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Published on April 8th, 2011 | by emgould

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UN To Begin Investigating Human Rights Violations In Libya

By Eileen Gould
Impunity Watch Reporter, Middle East

GENEVA, Switzerland – United Nations investigators have announced that next week they would begin an inquiry into alleged human rights violations that have been committed by both sides of the conflict in Libya.  They will look into abuses both by Muammar Gaddafi’s loyalists and the opposition forces as well as those by any foreign parties to the conflict. Evidence resulting from this investigation will be shared with the U.N. war crimes tribunal.

The team of investigators, led by war crimes expert Cherif Bassiouni, will visit hospitals and prisons, and will be talking to civilians, combatants and anyone else who may provide information.  Bassiouni, an emeritus law professor at DePaul University in Chicago, stated that the work “will be done with complete impartiality”.

The U.N. team is comprised of three investigators – Bassiouni, Phillippe Kirsch, and Asma Khader.  Kirsch is a Canadian former judge of the International Criminal Court, and Khader is a Jordanian lawyer, who is also an expert in sex crimes.  Khader claims the team will look into rapes, including the case of Eman al-Obaidi, a Libyan woman who accused government militia of raping her.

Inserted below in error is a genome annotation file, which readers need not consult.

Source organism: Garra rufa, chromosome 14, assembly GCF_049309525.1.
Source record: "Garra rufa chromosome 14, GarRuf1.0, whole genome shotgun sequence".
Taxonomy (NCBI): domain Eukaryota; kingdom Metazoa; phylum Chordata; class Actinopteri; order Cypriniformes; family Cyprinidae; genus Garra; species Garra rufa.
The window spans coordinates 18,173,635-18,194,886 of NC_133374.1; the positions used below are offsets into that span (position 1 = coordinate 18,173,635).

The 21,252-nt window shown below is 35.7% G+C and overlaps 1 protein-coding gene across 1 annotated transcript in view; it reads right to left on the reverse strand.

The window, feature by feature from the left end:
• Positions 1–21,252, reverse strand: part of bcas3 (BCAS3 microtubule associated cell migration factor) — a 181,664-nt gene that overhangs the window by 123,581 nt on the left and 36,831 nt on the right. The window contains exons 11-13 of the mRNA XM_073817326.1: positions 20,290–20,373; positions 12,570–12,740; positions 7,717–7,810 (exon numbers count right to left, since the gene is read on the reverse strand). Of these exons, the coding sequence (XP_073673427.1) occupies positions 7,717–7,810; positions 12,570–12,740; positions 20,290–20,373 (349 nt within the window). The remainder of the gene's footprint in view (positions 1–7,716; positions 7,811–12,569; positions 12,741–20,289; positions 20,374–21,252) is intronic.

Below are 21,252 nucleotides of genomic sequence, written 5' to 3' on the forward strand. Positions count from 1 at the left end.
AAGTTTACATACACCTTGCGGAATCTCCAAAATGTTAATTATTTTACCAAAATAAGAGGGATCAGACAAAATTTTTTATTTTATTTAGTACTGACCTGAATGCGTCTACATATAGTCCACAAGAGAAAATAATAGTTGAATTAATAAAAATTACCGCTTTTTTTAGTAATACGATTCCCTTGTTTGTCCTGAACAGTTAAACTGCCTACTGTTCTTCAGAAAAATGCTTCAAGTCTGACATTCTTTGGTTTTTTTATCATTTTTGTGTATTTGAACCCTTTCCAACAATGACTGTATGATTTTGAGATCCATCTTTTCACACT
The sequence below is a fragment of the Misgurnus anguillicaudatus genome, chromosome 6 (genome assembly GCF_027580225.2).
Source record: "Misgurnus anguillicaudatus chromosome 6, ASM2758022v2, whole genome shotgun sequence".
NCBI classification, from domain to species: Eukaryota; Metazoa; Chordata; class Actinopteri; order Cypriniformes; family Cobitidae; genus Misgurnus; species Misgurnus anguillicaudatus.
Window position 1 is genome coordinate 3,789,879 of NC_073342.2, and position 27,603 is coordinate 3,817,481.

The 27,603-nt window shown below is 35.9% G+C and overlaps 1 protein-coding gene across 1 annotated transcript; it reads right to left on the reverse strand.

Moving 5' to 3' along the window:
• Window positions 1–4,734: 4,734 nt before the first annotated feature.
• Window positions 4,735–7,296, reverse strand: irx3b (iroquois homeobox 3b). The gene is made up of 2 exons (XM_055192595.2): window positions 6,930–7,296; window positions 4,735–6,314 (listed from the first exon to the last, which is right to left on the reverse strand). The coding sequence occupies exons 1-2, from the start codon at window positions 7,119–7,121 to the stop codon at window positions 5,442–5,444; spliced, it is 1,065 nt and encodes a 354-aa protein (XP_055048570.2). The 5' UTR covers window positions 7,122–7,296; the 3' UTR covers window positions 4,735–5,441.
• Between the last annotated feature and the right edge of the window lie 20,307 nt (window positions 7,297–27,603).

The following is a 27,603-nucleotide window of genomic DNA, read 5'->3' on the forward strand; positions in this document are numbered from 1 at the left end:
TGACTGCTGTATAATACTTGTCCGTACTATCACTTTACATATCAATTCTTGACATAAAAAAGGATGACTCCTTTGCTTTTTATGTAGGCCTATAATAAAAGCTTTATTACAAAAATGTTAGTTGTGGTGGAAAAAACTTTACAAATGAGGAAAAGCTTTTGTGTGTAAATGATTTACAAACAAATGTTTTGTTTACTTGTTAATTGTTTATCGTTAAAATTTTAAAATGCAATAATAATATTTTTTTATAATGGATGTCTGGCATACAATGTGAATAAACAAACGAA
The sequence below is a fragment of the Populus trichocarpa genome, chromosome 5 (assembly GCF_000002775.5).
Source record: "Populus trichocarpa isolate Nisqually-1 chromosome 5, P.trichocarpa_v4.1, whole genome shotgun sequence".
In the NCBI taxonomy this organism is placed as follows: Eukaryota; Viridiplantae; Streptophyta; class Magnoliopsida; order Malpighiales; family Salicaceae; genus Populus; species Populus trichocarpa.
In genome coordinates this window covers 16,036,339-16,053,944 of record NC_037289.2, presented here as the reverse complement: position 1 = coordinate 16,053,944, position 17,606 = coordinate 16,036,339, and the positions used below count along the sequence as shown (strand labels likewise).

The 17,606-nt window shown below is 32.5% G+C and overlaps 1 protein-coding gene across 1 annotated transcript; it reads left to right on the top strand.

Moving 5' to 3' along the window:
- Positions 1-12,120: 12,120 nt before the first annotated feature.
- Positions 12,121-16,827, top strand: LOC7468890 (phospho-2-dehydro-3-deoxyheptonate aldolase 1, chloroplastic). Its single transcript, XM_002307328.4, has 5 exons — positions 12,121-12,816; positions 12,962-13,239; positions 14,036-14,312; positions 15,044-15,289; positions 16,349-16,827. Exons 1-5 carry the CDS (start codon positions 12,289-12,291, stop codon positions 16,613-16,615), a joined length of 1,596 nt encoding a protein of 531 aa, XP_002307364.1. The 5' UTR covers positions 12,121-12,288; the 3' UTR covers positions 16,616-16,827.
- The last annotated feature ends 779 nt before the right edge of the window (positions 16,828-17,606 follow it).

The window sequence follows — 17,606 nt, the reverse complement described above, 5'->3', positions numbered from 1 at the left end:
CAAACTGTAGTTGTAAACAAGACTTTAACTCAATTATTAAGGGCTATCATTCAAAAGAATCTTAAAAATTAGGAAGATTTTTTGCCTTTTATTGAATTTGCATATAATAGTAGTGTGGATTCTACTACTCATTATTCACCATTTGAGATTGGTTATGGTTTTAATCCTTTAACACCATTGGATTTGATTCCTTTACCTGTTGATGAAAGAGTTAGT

These investigators will be cooperating with the International Criminal Court’s prosecutor Luis Moreno-Ocampo.  The ICC is looking to see whether Gaddafi, his sons and his advisors have committed war crimes. He claims that well before the revolution spread from Tunisia and Egypt, the Libyan authorities considered killing unarmed protestors.

Actions by foreign powers will also be investigated. For instance, the Libyan government claims that civilians, including children, have been killed by NATO airstrikes.

This investigation was approved by the U.N. Human Rights Council on February 25.  The Council claims that attacks on civilians and arrests, as well as the detention and torture of peaceful demonstrators, may qualify as crimes against humanity.  According to Bassiouni, the Council’s mandate stipulates that all violations be reported, no matter who has committed the crimes.  Some say this may or may not reach the level of criminal accountability necessary to prosecute in the ICC. But Moreno-Ocampo is “100% certain” that the investigation into the government’s attacks on Libyan demonstrators will lead to charges of crimes against humanity.

For more information please see:
The Canadian Press – UN Says Its Libya Human Rights Abuses Investigation Will Cover All sides Involved in Fight – 08 April 2011

The Jerusalem Post – UN Rights Investigators to Start Probe in Libya – 08 April 2011

Reuters – UN Rights Investigators to Start Probe in Libya – 08 April 2011 

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